Gósol and 20th century art
Surprising as it may seem, the town of Gósol is linked to the most avant-garde and prestigious art of the 20th century. Picasso's stay here, in the summer of 1906, would link it directly to Paris and the whole world. His companion, Fernande Olivier, explained that in Gósol, Picasso became "happy, less wild, more brilliant and enthusiastic". It seems that these journeys involved a great deal of personal introspection, searching for his roots and that he then retuned renewed, with energy and with a new palette of colours, full of creativity. Picasso and Fernande arrived by train to Guardiola de Berguedà and from there they went to Gósol by mule, on the old bridle path. To return to Paris they crossed the Cadí on foot through the Gosolans pass to Bellver de Cerdanya. There they would take a coach to Puigcerdà and to Ax-les-Thermes, where they caught the train.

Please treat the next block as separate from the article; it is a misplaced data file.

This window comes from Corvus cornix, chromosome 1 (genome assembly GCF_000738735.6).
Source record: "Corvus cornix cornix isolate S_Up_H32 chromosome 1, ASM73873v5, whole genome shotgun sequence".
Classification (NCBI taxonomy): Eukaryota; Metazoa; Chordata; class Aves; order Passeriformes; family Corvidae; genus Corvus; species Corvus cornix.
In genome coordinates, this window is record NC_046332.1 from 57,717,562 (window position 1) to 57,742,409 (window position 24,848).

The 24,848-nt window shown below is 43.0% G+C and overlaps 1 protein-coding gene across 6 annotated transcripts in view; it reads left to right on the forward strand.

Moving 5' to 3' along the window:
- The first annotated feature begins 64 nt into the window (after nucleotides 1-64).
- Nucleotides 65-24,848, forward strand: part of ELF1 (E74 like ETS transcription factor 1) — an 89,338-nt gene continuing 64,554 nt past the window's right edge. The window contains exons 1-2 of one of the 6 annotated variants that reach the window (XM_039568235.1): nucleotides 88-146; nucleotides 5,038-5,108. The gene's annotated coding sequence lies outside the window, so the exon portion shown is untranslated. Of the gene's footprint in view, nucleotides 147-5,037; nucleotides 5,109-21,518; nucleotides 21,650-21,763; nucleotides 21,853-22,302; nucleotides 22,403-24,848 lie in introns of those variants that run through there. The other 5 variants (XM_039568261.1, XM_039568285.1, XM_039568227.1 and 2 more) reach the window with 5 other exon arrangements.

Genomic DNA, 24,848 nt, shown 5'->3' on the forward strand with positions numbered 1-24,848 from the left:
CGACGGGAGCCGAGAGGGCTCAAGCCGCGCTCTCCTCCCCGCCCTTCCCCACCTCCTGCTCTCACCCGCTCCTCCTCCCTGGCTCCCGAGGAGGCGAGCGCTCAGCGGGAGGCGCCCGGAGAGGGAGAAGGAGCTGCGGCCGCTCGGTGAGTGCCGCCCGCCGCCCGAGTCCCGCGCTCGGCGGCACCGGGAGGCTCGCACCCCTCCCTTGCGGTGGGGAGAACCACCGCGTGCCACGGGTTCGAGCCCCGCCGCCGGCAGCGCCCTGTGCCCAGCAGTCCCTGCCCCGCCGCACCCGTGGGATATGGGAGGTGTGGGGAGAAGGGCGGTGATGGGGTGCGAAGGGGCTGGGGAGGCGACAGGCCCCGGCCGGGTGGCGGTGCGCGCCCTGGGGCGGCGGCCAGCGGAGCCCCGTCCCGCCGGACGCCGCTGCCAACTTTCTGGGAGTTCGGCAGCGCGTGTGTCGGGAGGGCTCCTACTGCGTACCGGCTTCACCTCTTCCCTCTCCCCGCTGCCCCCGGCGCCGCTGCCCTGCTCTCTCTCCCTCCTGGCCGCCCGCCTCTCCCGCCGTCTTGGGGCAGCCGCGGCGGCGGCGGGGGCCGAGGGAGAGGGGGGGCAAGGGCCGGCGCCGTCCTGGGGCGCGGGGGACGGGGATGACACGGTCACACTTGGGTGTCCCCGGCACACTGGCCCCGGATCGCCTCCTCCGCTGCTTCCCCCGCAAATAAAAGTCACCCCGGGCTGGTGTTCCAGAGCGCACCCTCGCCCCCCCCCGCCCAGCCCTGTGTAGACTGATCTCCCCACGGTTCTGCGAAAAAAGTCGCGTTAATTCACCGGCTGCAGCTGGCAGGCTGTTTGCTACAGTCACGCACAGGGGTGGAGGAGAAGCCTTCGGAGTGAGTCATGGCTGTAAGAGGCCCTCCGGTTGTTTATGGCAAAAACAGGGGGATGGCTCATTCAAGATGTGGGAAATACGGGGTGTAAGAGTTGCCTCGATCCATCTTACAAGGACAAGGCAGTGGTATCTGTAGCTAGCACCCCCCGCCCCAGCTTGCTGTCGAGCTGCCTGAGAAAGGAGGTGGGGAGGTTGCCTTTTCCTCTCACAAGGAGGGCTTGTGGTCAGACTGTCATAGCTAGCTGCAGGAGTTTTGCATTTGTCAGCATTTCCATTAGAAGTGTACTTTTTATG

The good men
The 13th century was a dramatic time for the north of these mountains, for Occitania. A numerous group of people who wanted to return to the purity of Christianity were to unleash the rage of the Pope. The king of France, with the excuse of fighting against heresy, set out to conquer, by fire and sword, the Occitanian counties, who later became vassals of the Catalan king Peter II, the father of James I. Many hopes were dashed when the king died in the battle of Muret. The "good men" -also called Cathars-, had no other choice than to escape or die burnt on the stake. Some Catalan nobles gave them shelter, despite the fact that the Church opposed it. In Gósol however, they preached successfully because Galceran the Elder sent a petition to the archbishop of Tarragona, Benet de Rocabertí, to release the 14 inhabitants of Gosol who he had imprisoned for heresy.